This book was on one of those shelves with a huge sign, “If you liked The Handmaid’s Tale, check out these titles!” How could I refuse?
Hannah Payne’s life has been devoted to church and family. But after she’s convicted of murder, she awakens to a nightmarish new life. She finds herself lying on a table in a bare room, covered only by a paper gown, with cameras broadcasting her every move to millions at home, for whom observing new Chromes—criminals whose skin color has been genetically altered to match the class of their crime—is a sinister form of entertainment. Hannah is a Red for the crime of murder. The victim, says the State of Texas, was her unborn child, and Hannah is determined to protect the identity of the father, a public figure with whom she shared a fierce and forbidden love. – Goodreads
I read this book in a single sitting – it was heavy, but pretty interesting. The similarities with The Handmaid’s Tale are certainly there, but this book is much more focused on religion and punishment. It got a bit too preachy at times, which definitely slowed down the pace quite a bit. Hannah’s journey was emotional, gritty and full of self reflection which was great, but may not be everyone’s cup of tea. Don’t expect a lot of action!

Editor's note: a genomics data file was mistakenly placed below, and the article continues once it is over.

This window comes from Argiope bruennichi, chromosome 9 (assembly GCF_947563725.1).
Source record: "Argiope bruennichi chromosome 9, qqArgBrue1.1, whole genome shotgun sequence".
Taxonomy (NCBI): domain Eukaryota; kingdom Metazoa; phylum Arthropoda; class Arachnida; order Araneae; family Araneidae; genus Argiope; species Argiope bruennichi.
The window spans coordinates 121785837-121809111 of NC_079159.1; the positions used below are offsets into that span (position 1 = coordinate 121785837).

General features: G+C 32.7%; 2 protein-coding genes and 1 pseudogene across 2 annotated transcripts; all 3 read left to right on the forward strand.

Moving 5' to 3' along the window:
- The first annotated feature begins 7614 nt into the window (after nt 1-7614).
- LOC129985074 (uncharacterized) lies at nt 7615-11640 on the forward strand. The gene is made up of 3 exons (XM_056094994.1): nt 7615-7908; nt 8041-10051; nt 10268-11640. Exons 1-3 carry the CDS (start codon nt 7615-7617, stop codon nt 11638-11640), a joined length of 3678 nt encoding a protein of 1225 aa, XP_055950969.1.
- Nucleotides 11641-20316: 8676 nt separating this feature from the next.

Jordan’s world building is fantastic, and her characters are complex and deeply flawed. I found myself very frustrated with Hannah’s family, and their rigid inability to grow and change. But Hannah herself does, and comes out stronger for her trials.
The story ends with hope, but not full resolution, which is my favourite kind of ending. That left me curious and thinking about Hannah’s future long after I had put the book down. I wish for a sequel, even though I know it shouldn’t really have one!